Monday, March 17, 2014

One Accountant's Perspective: Line of Credit

Many businesses and owners have been talking to me recently about line of credit. In this article, I will address the major points of possessing a line of credit and also explain when it is necessary.  So, let's start with the basics.

What is a Line of Credit?
A line of credit or LOC, is n cash reserve extended to you by a bank or lender. It usually has a yearly fee depending on how much is extended to you. It is meant to work when your cash reserve dips into the negative -- instead of bouncing checks or defaulting on payments; the line kicks in and covers the additional charges to a set amount.

There is interest on the LOC, and it is charged according to how much is used, how long before you pay it back, and the type of interest rate (fixed or floating). For many, this may sound like "overdraft protection." It is exactly that -- just one term is used for home and individual, while the other exists for businesses.

What are the pros and cons of a Line of Credit?
Thankfully, this is one program that I have found to have more pros than cons -- when used correctly. Beyond acting as a reserve line of cash, a line of credit gives businesses the ability to have more flexibility in the event that a payment is late or unforeseen expenses occur.

It also acts as a way to establish a reputation with a bank or lender without the scare of applying for a credit card. Most banks will extend a line of credit to start-up businesses that simply open an account and have matching capital. That means  if you open an account with two thousand dollars, you can get a two thousand dollars LOC at the same time.

It is also something that does not expire,  so it acts as a great reserve cash source later down the road.

The con of this is the same as having a credit card. It has to be spent responsibly or it can quickly spiral into another interest heavy debt that you have to contend with. Also, if you default on a credit line, it is much worse than defaulting on a loan or credit card. Loans and credit cards are backed up on collateral, lines of credit are not. Defaulting on a credit line essentially means you destroyed any semblance of reputable conduct with that bank and all other. So be careful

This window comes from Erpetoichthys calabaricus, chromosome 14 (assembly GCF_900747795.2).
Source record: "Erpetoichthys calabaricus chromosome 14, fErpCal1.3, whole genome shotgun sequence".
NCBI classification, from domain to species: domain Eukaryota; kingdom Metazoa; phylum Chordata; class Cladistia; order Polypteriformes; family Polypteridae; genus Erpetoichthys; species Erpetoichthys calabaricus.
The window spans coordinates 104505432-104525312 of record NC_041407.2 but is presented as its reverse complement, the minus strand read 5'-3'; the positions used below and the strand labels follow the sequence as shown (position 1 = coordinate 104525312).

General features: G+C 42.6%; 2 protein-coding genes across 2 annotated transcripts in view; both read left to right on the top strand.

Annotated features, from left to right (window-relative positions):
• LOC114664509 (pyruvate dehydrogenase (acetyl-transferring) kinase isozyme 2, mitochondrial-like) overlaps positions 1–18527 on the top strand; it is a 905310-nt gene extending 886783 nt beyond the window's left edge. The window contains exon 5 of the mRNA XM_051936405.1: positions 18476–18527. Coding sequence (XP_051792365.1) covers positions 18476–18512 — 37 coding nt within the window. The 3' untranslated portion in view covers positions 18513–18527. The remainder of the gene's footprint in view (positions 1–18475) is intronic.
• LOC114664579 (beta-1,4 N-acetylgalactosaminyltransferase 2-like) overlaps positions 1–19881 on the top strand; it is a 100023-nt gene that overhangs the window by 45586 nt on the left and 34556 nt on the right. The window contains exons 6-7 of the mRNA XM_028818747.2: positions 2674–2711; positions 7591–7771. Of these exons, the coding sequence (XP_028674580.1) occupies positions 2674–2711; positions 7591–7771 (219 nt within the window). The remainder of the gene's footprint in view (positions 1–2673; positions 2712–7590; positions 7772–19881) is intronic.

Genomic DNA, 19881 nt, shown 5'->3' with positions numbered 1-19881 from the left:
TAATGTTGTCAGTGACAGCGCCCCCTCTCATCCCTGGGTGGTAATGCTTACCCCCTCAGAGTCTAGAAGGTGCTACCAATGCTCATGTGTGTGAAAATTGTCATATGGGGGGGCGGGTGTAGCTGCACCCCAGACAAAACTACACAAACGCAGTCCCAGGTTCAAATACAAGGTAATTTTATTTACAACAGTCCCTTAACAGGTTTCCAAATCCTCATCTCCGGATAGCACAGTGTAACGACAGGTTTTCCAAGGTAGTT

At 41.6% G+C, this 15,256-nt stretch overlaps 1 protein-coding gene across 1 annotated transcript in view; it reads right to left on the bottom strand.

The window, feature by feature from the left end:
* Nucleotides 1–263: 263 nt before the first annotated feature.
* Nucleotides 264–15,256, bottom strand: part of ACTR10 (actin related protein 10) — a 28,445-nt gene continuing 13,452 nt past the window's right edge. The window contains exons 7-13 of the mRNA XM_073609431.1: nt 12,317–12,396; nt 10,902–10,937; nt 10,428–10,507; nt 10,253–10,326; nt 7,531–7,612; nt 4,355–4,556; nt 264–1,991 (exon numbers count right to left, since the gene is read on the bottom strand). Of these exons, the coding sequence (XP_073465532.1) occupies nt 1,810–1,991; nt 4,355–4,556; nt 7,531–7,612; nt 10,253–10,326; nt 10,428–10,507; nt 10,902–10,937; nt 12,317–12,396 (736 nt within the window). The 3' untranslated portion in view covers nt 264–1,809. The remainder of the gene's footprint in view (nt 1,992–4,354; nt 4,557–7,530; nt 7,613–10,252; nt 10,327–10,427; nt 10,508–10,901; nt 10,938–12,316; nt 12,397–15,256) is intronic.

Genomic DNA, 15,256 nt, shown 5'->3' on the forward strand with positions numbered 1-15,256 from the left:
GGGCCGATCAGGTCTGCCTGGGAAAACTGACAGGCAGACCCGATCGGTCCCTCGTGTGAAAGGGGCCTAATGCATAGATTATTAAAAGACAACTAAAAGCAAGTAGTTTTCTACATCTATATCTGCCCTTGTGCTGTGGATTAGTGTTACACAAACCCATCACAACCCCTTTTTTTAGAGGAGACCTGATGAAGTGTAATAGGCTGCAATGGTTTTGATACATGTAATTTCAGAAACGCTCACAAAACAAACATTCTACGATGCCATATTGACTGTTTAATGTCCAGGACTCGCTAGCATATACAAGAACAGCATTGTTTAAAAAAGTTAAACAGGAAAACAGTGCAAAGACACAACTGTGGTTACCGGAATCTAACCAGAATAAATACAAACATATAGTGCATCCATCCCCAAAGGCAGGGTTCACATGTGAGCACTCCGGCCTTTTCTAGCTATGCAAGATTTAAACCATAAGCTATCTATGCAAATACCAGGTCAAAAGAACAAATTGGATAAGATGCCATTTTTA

Is a Line of Credit like a Loan?
Absolutely not.  A loan is a set amount given to you by a bank for the singular purpose of accomplishing whatever you asked the loan for, like for a house, expansion, cash flow, etc. The loan has to be paid back and once it is, it is gone. Another difference is that a loan starts with a low principal payment and slowly increases over time, which decreases the interest payment.  In technical term, this is called "amortizing.”

A line of credit is much more flexible and does not have the same amortizing affect as a loan. You can choose to pay back the entire amount at any given time and not deal with the interest at all. You also have the option to let it amortize and pay it off like a standard loan (not a preferable route in my professional opinion).

One distinctive feature of a line of credit is that  it is perpetual. Once it is paid off, it continues to exist in order to be used again. In short, it can be replenished and used over and over. This is the singular most important point of a line of credit.

Another distinguishing feature of a line of credit is its withdrawal pattern. Unlike a loan where you get lump sums, a line of credit can be used in bite size bits or on an as needed basis. This mean you can withdraw what is needed in the moment and leaving the rest in reserve.

When should I get a line of credit?
In my professional opinion, all businesses,  even successful ones, should have a line of credit. Many businesses make the mistake of looking for a loan when the time comes. A line of credit gives you the option to always be prepared for when the time comes (when you need capital). It is both operating and emergency funding rolled into one.

I often advise my clients to have a line of credit that is enough to cover three months of operation just in case time gets hard. Other larger companies have lines that will cover a year or so of operation. In short, it is better to have it and not need it, than need it and not have it.

Most small businesses can get a line of credit of at least three thousand to start, without collateral. However, this is an emergency lifeline not to be used as spending money.

How should I properly use my line of credit?
The best way I can say it is "Break in event of cash shortage"

As I have emphasized, a line of credit is a double edged sword. If used properly and carefully, it presents no danger to the wielder. While presenting a host of options and operational abilities to you and your business. However, if abused, it can cut both ways.

A line of credit is best used a supplement to your Account Receivable. If you have business or clients that takes a long time to pay off,  a line of credit is a great supplement to see you through to your pay day. Just be sure to have the discipline to pay it back for usage next time.

A line of credit is a great tool to have and I know from personal experience how helpful it can be. It is one of the few tools that I highly recommend to my clients, even those who are not cash struggling and have thriving businesses.

It's a great supplement and a great reserve resource to have. However, it requires discipline and planning. Be careful when using it and if possible, give it to your accountant to approve any usage of the funds.

I hope this has been enlightening and enjoyable to read , it was definitely fun to write. As always,  your comments and suggestions are welcome.

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